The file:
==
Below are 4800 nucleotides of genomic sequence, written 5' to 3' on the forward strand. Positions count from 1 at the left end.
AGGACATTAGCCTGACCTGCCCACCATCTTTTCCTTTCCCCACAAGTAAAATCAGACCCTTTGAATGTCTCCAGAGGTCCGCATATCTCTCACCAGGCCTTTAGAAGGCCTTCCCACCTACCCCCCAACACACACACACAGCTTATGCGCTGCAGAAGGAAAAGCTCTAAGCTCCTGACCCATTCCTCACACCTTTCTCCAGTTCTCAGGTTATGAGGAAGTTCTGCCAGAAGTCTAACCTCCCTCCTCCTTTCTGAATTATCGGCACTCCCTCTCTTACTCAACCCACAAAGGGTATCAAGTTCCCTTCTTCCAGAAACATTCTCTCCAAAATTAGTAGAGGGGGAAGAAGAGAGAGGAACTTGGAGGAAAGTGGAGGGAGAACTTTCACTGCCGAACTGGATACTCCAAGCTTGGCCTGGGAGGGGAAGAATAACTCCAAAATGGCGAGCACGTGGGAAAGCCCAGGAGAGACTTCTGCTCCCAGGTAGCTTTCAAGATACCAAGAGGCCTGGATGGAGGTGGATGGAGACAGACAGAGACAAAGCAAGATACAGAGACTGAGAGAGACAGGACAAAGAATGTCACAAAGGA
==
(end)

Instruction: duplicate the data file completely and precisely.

Below are 4800 nucleotides of genomic sequence, written 5' to 3' on the forward strand. Positions count from 1 at the left end.
AGGACATTAGCCTGACCTGCCCACCATCTTTTCCTTTCCCCACAAGTAAAATCAGACCCTTTGAATGTCTCCAGAGGTCCGCATATCTCTCACCAGGCCTTTAGAAGGCCTTCCCACCTACCCCCCAACACACACACACAGCTTATGCGCTGCAGAAGGAAAAGCTCTAAGCTCCTGACCCATTCCTCACACCTTTCTCCAGTTCTCAGGTTATGAGGAAGTTCTGCCAGAAGTCTAACCTCCCTCCTCCTTTCTGAATTATCGGCACTCCCTCTCTTACTCAACCCACAAAGGGTATCAAGTTCCCTTCTTCCAGAAACATTCTCTCCAAAATTAGTAGAGGGGGAAGAAGAGAGAGGAACTTGGAGGAAAGTGGAGGGAGAACTTTCACTGCCGAACTGGATACTCCAAGCTTGGCCTGGGAGGGGAAGAATAACTCCAAAATGGCGAGCACGTGGGAAAGCCCAGGAGAGACTTCTGCTCCCAGGTAGCTTTCAAGATACCAAGAGGCCTGGATGGAGGTGGATGGAGACAGACAGAGACAAAGCAAGATACAGAGACTGAGAGAGACAGGACAAAGAATGTCACAAAGGA